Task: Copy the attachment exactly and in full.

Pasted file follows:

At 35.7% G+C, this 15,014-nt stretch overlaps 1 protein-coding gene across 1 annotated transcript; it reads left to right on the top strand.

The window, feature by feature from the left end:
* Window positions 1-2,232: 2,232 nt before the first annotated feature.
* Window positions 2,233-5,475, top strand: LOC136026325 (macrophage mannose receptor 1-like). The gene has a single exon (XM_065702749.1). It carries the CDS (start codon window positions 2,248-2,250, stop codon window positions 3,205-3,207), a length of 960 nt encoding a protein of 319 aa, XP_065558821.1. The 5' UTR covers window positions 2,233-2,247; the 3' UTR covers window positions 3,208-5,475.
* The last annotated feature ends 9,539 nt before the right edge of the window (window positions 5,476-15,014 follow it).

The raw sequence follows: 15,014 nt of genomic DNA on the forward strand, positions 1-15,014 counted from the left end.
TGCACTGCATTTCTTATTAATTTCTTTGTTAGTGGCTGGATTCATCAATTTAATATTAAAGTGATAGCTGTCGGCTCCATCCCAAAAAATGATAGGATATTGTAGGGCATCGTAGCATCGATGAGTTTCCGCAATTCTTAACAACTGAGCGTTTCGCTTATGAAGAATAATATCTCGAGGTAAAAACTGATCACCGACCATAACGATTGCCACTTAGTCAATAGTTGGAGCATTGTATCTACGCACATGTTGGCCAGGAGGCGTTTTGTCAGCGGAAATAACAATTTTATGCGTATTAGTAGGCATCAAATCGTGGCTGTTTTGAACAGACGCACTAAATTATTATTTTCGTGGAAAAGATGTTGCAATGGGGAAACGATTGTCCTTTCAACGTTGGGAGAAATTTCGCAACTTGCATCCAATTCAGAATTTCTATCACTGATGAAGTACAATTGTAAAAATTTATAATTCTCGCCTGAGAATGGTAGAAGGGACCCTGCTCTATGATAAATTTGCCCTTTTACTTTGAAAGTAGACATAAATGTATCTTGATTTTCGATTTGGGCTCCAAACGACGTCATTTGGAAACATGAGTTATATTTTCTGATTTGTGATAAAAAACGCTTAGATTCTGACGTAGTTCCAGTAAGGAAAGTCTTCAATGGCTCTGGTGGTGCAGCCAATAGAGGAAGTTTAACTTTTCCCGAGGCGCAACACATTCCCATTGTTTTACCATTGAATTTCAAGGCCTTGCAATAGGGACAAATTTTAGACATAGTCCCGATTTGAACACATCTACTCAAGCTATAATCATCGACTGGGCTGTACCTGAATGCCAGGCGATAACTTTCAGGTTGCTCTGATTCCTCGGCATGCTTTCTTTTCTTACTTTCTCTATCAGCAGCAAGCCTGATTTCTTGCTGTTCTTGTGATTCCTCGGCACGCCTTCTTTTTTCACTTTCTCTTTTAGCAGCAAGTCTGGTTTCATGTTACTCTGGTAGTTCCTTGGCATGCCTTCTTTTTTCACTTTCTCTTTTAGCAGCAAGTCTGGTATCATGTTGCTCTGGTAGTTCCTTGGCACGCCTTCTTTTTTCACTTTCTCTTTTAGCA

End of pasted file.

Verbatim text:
At 35.7% G+C, this 15,014-nt stretch overlaps 1 protein-coding gene across 1 annotated transcript; it reads left to right on the top strand.

The window, feature by feature from the left end:
* Window positions 1-2,232: 2,232 nt before the first annotated feature.
* Window positions 2,233-5,475, top strand: LOC136026325 (macrophage mannose receptor 1-like). The gene has a single exon (XM_065702749.1). It carries the CDS (start codon window positions 2,248-2,250, stop codon window positions 3,205-3,207), a length of 960 nt encoding a protein of 319 aa, XP_065558821.1. The 5' UTR covers window positions 2,233-2,247; the 3' UTR covers window positions 3,208-5,475.
* The last annotated feature ends 9,539 nt before the right edge of the window (window positions 5,476-15,014 follow it).

The raw sequence follows: 15,014 nt of genomic DNA on the forward strand, positions 1-15,014 counted from the left end.
TGCACTGCATTTCTTATTAATTTCTTTGTTAGTGGCTGGATTCATCAATTTAATATTAAAGTGATAGCTGTCGGCTCCATCCCAAAAAATGATAGGATATTGTAGGGCATCGTAGCATCGATGAGTTTCCGCAATTCTTAACAACTGAGCGTTTCGCTTATGAAGAATAATATCTCGAGGTAAAAACTGATCACCGACCATAACGATTGCCACTTAGTCAATAGTTGGAGCATTGTATCTACGCACATGTTGGCCAGGAGGCGTTTTGTCAGCGGAAATAACAATTTTATGCGTATTAGTAGGCATCAAATCGTGGCTGTTTTGAACAGACGCACTAAATTATTATTTTCGTGGAAAAGATGTTGCAATGGGGAAACGATTGTCCTTTCAACGTTGGGAGAAATTTCGCAACTTGCATCCAATTCAGAATTTCTATCACTGATGAAGTACAATTGTAAAAATTTATAATTCTCGCCTGAGAATGGTAGAAGGGACCCTGCTCTATGATAAATTTGCCCTTTTACTTTGAAAGTAGACATAAATGTATCTTGATTTTCGATTTGGGCTCCAAACGACGTCATTTGGAAACATGAGTTATATTTTCTGATTTGTGATAAAAAACGCTTAGATTCTGACGTAGTTCCAGTAAGGAAAGTCTTCAATGGCTCTGGTGGTGCAGCCAATAGAGGAAGTTTAACTTTTCCCGAGGCGCAACACATTCCCATTGTTTTACCATTGAATTTCAAGGCCTTGCAATAGGGACAAATTTTAGACATAGTCCCGATTTGAACACATCTACTCAAGCTATAATCATCGACTGGGCTGTACCTGAATGCCAGGCGATAACTTTCAGGTTGCTCTGATTCCTCGGCATGCTTTCTTTTCTTACTTTCTCTATCAGCAGCAAGCCTGATTTCTTGCTGTTCTTGTGATTCCTCGGCACGCCTTCTTTTTTCACTTTCTCTTTTAGCAGCAAGTCTGGTTTCATGTTACTCTGGTAGTTCCTTGGCATGCCTTCTTTTTTCACTTTCTCTTTTAGCAGCAAGTCTGGTATCATGTTGCTCTGGTAGTTCCTTGGCACGCCTTCTTTTTTCACTTTCTCTTTTAGCA